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Hammer v. Lee Memorial Health System

United States District Court, M.D. Florida, Fort Myers Division

August 3, 2018

BRIANNA HAMMER, Plaintiff,
v.
LEE MEMORIAL HEALTH SYSTEM and JEOVANNI HECHAVARRIA, R.N., Defendants.

          OPINION AND ORDER

          JOHN E. STEELE SENIOR UNITED STATES DISTRICT JUDGE

         This matter comes before the Court on defendant's Partial Motion to Dismiss Plaintiff's Second Amended Complaint for Damages (Doc. #6) filed on May 24, 2018. Plaintiff filed a Response in Opposition (Doc. #15) on June 7, 2018. For the reasons set forth below, the motion is granted.

         I.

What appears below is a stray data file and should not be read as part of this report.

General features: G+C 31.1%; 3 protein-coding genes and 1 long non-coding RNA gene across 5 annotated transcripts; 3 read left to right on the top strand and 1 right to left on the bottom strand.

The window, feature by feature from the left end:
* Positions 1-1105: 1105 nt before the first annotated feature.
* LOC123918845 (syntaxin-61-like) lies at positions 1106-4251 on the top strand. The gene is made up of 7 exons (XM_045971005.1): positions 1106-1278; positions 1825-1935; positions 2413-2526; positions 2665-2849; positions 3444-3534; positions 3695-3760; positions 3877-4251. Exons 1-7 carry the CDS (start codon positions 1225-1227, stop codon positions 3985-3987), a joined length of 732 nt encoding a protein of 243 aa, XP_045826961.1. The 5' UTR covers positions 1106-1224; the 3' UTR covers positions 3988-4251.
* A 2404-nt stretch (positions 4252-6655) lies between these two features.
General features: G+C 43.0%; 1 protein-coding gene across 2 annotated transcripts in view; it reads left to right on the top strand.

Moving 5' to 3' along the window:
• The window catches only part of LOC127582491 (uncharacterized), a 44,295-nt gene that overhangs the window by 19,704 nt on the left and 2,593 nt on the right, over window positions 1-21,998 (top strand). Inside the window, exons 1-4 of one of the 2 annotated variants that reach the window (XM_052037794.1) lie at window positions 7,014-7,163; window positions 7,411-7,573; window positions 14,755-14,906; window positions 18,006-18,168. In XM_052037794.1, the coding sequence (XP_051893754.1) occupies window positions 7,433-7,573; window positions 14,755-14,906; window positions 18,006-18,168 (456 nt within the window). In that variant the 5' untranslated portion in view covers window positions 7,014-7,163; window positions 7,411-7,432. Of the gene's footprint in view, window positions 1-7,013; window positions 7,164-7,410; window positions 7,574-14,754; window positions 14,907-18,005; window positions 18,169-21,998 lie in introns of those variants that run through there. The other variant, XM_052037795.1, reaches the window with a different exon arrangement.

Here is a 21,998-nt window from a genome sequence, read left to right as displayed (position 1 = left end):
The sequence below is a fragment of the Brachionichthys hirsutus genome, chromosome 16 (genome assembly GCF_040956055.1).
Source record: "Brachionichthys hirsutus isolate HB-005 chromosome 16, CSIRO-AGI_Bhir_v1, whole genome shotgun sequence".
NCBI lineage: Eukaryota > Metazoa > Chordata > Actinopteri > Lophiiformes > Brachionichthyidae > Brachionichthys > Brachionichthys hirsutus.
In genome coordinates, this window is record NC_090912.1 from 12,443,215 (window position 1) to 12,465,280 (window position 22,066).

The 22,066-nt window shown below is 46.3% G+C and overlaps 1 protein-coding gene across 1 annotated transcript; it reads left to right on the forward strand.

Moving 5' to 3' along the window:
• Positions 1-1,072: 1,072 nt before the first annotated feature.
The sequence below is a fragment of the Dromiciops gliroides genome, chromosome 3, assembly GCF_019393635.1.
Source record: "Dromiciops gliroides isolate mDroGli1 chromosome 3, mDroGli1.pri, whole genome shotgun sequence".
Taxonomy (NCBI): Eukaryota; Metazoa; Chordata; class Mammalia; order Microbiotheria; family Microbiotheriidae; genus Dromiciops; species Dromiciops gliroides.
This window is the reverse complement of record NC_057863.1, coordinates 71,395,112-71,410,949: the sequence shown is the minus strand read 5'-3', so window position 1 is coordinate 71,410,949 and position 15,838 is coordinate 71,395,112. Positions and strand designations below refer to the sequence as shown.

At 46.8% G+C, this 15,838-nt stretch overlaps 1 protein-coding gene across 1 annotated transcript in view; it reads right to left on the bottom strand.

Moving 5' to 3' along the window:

On April 24, 2018, Plaintiff Brianna Hammer (Plaintiff) filed a seven-count Second Amended Complaint against Lee Memorial Health System (Lee Memorial) and Jeovanni Hechavarria (Hechavarria) in the Circuit Court of the Twentieth Judicial Circuit in and for Lee County, Florida. (Doc. #2.) On May 17, 2018, Lee Memorial removed the case on the basis of federal question and supplemental jurisdiction. (Doc. #1.) Plaintiff asserts claims against Lee Memorial for violation of her civil rights pursuant to 42 U.S.C. § 1983 (Count I), negligent supervision (Count II), negligent hiring (Count III), negligent security (Count IV), negligence (Count V), and vicarious liability (Count VI). Plaintiff asserts a claim against Hechavarria for assault and battery (Count VII).